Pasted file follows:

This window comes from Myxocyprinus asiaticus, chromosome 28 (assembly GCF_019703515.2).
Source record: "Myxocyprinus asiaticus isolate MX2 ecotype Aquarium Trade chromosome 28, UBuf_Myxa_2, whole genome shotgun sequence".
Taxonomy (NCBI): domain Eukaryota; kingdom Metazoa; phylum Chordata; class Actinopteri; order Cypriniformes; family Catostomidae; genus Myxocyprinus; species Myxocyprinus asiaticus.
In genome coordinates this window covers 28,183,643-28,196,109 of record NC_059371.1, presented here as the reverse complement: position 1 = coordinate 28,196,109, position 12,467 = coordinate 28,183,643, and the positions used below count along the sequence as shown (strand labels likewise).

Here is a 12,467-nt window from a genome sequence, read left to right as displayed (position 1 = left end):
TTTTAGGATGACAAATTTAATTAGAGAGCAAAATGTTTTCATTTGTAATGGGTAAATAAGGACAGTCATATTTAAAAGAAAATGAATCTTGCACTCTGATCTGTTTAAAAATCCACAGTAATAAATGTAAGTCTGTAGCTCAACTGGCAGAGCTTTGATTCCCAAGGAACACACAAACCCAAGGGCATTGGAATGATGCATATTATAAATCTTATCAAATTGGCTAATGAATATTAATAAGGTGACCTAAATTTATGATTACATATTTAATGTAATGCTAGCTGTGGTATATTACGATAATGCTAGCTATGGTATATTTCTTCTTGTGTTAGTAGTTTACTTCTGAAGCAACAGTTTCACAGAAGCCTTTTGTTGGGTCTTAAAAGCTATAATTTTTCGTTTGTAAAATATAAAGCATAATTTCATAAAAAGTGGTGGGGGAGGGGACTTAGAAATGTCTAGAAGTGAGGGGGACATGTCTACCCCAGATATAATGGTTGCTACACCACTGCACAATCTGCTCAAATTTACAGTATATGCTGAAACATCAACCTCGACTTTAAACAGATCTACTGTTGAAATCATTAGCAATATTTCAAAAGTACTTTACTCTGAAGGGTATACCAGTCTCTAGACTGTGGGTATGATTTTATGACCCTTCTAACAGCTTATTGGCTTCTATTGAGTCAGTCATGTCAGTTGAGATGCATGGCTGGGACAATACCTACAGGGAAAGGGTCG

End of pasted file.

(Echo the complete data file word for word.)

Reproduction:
This window comes from Myxocyprinus asiaticus, chromosome 28 (assembly GCF_019703515.2).
Source record: "Myxocyprinus asiaticus isolate MX2 ecotype Aquarium Trade chromosome 28, UBuf_Myxa_2, whole genome shotgun sequence".
Taxonomy (NCBI): domain Eukaryota; kingdom Metazoa; phylum Chordata; class Actinopteri; order Cypriniformes; family Catostomidae; genus Myxocyprinus; species Myxocyprinus asiaticus.
In genome coordinates this window covers 28,183,643-28,196,109 of record NC_059371.1, presented here as the reverse complement: position 1 = coordinate 28,196,109, position 12,467 = coordinate 28,183,643, and the positions used below count along the sequence as shown (strand labels likewise).

Here is a 12,467-nt window from a genome sequence, read left to right as displayed (position 1 = left end):
TTTTAGGATGACAAATTTAATTAGAGAGCAAAATGTTTTCATTTGTAATGGGTAAATAAGGACAGTCATATTTAAAAGAAAATGAATCTTGCACTCTGATCTGTTTAAAAATCCACAGTAATAAATGTAAGTCTGTAGCTCAACTGGCAGAGCTTTGATTCCCAAGGAACACACAAACCCAAGGGCATTGGAATGATGCATATTATAAATCTTATCAAATTGGCTAATGAATATTAATAAGGTGACCTAAATTTATGATTACATATTTAATGTAATGCTAGCTGTGGTATATTACGATAATGCTAGCTATGGTATATTTCTTCTTGTGTTAGTAGTTTACTTCTGAAGCAACAGTTTCACAGAAGCCTTTTGTTGGGTCTTAAAAGCTATAATTTTTCGTTTGTAAAATATAAAGCATAATTTCATAAAAAGTGGTGGGGGAGGGGACTTAGAAATGTCTAGAAGTGAGGGGGACATGTCTACCCCAGATATAATGGTTGCTACACCACTGCACAATCTGCTCAAATTTACAGTATATGCTGAAACATCAACCTCGACTTTAAACAGATCTACTGTTGAAATCATTAGCAATATTTCAAAAGTACTTTACTCTGAAGGGTATACCAGTCTCTAGACTGTGGGTATGATTTTATGACCCTTCTAACAGCTTATTGGCTTCTATTGAGTCAGTCATGTCAGTTGAGATGCATGGCTGGGACAATACCTACAGGGAAAGGGTCG